Hornitos occur where temporary blockage within the active lavatube causes molten lava to burst out to the surface, leaving a surface cone of solid basalt with a central hole leading to the cave. There may only be minor debris below this hole. A hornito provides a strong lip and solid foundation for devices to lower material and people into the cave.

Where a cave lacks a handy entrance, an artificial skylight could be created. The edges of the hole would be engineered, and the roof is not necessarily weak in its vicinity. Utility holes of various sizes could be drilled directly. Larger holes could be created by direct blasting, or precision blasting to result in a removable plug.

The improvement of lavatube entrances will require a range of engineering solutions. Since lavatubes on the Moon or Mars are expected to be vast, the effort of entrance amelioration is small relative to the sheltered space it makes available. The cost is low compared to the payoff.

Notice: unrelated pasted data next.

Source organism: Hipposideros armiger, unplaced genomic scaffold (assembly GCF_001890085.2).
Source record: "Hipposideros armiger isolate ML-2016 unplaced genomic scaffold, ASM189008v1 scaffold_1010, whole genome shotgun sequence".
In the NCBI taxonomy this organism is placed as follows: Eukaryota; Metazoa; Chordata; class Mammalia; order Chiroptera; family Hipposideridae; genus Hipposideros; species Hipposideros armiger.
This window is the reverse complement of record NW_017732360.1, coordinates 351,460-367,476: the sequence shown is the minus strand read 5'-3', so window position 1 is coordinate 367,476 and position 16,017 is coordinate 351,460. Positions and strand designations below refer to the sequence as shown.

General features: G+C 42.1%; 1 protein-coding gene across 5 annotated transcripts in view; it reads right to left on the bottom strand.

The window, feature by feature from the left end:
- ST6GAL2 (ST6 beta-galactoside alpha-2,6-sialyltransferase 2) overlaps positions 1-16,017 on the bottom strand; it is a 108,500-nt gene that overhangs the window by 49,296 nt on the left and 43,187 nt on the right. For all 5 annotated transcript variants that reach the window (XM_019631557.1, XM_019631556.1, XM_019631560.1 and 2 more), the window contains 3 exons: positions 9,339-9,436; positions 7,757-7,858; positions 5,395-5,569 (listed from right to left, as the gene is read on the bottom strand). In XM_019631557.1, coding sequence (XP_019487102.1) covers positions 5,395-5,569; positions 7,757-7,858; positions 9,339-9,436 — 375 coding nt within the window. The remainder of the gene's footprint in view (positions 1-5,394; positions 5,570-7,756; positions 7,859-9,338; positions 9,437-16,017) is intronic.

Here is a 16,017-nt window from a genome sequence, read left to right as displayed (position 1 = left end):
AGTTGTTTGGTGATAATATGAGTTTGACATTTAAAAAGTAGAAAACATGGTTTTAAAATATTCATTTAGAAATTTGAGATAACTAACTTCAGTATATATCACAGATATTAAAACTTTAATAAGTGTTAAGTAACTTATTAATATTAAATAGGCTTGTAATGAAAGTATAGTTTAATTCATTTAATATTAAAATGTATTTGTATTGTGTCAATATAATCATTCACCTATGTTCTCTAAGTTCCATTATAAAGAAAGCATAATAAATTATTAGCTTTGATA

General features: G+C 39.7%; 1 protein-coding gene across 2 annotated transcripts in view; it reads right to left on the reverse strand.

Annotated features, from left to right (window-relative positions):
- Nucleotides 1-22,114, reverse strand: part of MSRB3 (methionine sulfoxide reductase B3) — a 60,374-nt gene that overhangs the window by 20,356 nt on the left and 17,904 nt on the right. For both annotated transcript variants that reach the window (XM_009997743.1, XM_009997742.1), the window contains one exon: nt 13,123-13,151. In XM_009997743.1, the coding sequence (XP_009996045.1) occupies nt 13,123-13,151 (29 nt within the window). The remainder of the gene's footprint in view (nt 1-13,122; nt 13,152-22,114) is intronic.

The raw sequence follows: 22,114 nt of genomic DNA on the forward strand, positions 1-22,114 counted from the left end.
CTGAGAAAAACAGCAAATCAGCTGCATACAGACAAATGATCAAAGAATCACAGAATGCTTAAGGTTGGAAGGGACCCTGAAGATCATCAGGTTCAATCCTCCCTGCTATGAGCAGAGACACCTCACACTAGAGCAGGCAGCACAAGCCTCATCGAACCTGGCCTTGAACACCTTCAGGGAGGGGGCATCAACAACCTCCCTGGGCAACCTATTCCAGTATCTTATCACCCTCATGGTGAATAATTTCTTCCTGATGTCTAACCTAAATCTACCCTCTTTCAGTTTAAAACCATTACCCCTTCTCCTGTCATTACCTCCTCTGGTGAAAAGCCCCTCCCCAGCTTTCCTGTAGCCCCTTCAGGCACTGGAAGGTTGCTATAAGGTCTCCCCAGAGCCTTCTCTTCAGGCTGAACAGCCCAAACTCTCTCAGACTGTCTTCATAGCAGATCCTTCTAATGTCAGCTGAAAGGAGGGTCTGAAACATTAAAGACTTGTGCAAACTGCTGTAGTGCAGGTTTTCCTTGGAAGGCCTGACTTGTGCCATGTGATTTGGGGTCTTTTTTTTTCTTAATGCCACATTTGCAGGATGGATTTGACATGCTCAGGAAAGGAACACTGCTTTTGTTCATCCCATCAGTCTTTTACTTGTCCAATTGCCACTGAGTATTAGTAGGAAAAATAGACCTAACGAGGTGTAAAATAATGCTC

Introduction

Entrance Types. Lavatube caverns are large voids in bedrock with massive shielding and virtually no weather. They offer many advantages for lunar and planetary bases, including cost-savings and reduced risk (Walden et al. 1998). Once a candidate lavatube is located (York et al. 1992), the next task will be gaining access. There are three types of natural entrances to lavatubes: a "rille entrance" at the end or beginning of a collapsed lavatube trench, a "skylight" formed by a spot failure of the lavatube roof not extensive enough to have become a collapse trench, and a "hornito" which is a type of skylight formed not from collapse but from eruption of lava through the lavatube roof. Where a natural entrance is not available, an engineered, artificial skylight could be created.